23. The method of claim 17, 18, 19, 20, 21, or 22 wherein the step of isolating the interval of interest further comprises actuating a secondary packing element to form a secondary seal against the wellbore wall.
24. The method of claim 17, 18, 19, or 20 wherein the step of pressurizing the work string further comprises circulating a ball or dart down the work string to seal against a seat.
25. The method of claim 17, 18, or 21, wherein the step of stimulating the interval further comprises hydraulic fracturing.
26. The method of claim 17, 18, or 21, wherein the step of stimulating the interval further comprises acidizing the interval.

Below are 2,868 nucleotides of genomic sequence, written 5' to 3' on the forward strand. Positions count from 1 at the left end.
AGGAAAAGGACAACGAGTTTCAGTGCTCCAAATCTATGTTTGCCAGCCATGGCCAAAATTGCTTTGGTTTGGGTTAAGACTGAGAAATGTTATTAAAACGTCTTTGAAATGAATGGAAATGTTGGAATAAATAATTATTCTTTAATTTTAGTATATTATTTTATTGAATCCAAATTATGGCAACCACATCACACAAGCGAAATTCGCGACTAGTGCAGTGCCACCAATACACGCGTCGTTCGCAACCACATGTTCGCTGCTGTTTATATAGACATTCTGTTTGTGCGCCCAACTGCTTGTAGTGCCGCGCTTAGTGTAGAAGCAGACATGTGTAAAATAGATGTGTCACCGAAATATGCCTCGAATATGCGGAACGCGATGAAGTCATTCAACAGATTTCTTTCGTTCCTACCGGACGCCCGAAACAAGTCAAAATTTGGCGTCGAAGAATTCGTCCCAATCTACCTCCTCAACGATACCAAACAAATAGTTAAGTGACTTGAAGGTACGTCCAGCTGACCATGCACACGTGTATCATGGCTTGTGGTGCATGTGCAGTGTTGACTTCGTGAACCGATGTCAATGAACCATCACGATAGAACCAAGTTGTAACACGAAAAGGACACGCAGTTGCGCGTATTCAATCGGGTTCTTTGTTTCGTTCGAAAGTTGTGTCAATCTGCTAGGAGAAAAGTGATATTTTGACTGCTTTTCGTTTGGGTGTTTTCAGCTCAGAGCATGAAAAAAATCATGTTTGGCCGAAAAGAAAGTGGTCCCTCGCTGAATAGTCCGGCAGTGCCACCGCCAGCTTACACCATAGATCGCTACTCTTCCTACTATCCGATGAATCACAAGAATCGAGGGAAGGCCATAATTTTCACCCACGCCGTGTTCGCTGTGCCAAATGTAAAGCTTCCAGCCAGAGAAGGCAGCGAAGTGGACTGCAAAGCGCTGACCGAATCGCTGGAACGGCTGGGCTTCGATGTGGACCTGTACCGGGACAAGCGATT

27. The method of claim 21, wherein a plug is placed following each interval treatment.
28. The method of claim 17, 18, or 27, wherein said plug comprises a sand plug.
29. The method of claim 17, 18, or 27, wherein said plug comprises a chemical plug.
30. The method of claim 17, 18, or 27, wherein said plug comprises a mechanical plug.
31. The method of claim 21 or 22, wherein the step of releasing the tool from the wall of the wellbore further comprises pressurizing the annulus.